I was inspired to write this post after a lovely conversation with my roommates (for those of you that might not know, by “roomies/roommates” I mean my parents #Living@Home) who were up north skiing over winter break. Essentially, my roomies called me with a very urgent question regarding the law. “Son, it appears they are having us sign a ‘Waiver and Release’ form that is really long, with lots of statements in capital letters that really don’t make any sense. Is there a statute on point that requires companies to use the word NEGLIGENCE in all capital letters over 30,000 times? What do we DO!?!?” asked my confused father. Fresh off my Professor Anzivino contracts exam, I knew exactly how to respond.
“Dad, you guys are in Wisconsin correct?”
“Yes, we are in Wisconsin.”
“Excellent. Dad, Mom, as an aspiring law student, and in order to adhere to the heightened Ethical Code that comes with being a lawyer, please understand I cannot provide any legal advice… but I think you should read the contract and ski away!”
As many of you know or have faced in the past, my poor parents (who are both lay persons i.e. nonlawyers) were face-to-face with one of the most daunting and difficult features of contract law—the exculpatory clause. Although I wanted to tell my parents as bluntly as possible, “sign the contract,” I had to refrain in order to abide by the high ethical standards of my future profession. Nonetheless, we have all had experience with an exculpatory clause (contract of adhesion) before: rock climbing, skiing, roller blading or playing in the “ball pit” at Chucky Cheese. These contracts are usually long, usually time consuming, and usually full of dauntingly unfamiliar (for the layperson) boilerplate legal terms. Additionally, do these contracts not always come up at the worst times? You’re sitting around, sweating in your winter coat, buzzing to get on the hill, when an overworked ski instructor waltzes around the corner saying “before you can go out, please sign this stupid form.” In reality, us lawyers know these forms are not “stupid” but in fact, extremely important. Consequently, the nature and validity of these exculpatory clauses has been debated throughout the legal world for quite some time.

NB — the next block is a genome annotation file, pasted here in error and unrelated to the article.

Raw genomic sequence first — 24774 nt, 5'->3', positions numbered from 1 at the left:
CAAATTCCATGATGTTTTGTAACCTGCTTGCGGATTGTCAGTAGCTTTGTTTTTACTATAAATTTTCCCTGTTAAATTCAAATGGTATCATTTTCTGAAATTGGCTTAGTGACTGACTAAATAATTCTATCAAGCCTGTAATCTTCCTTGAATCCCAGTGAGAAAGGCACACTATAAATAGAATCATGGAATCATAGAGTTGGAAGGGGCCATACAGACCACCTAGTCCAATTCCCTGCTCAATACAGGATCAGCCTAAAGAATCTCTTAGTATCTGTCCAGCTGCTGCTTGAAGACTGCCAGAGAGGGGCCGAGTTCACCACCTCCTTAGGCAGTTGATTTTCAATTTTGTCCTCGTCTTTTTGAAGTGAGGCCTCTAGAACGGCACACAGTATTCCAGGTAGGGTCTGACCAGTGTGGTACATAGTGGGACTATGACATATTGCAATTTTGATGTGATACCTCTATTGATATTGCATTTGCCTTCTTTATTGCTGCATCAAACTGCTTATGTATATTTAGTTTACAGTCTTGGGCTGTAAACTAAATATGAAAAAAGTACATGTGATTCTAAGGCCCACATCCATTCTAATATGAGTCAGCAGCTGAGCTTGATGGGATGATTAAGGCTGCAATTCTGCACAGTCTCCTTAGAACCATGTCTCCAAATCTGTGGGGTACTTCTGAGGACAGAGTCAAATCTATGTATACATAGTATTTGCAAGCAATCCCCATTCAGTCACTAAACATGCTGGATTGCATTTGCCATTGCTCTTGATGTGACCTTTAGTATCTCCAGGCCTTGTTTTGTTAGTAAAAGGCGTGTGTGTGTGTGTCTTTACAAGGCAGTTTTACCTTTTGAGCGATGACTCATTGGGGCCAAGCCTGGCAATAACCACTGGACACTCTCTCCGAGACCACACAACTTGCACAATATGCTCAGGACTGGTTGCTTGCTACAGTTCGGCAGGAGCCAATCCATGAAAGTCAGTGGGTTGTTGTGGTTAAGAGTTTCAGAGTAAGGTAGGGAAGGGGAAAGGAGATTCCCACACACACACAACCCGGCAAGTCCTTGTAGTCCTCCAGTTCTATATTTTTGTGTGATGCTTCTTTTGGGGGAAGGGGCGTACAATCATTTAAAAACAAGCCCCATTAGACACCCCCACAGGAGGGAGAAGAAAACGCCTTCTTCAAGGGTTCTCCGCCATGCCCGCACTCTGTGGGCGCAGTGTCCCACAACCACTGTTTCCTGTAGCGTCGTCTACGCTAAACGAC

As I asked my father, it was important to know if he was signing the exculpatory clause in Wisconsin because the Wisconsin Supreme Court has yet to uphold the validity of an exculpatory clause. Said differently, every exculpatory clause brought before the Wisconsin Supreme Court has been voided as against public policy. This begs the question, is there any way a Wisconsin company/corporation can protect themselves from being sued? It appears not.
Pursuant to Wisconsin case law, exculpatory clauses are not favored because these clauses usually allow conduct below the acceptable standard of care afforded under tort law. Richards v. Richards (Wis. 1994). However, not all exculpatory clauses are automatically invalided against public policy. Many other states have enforced exculpatory clauses despite the factual situations around the covenant.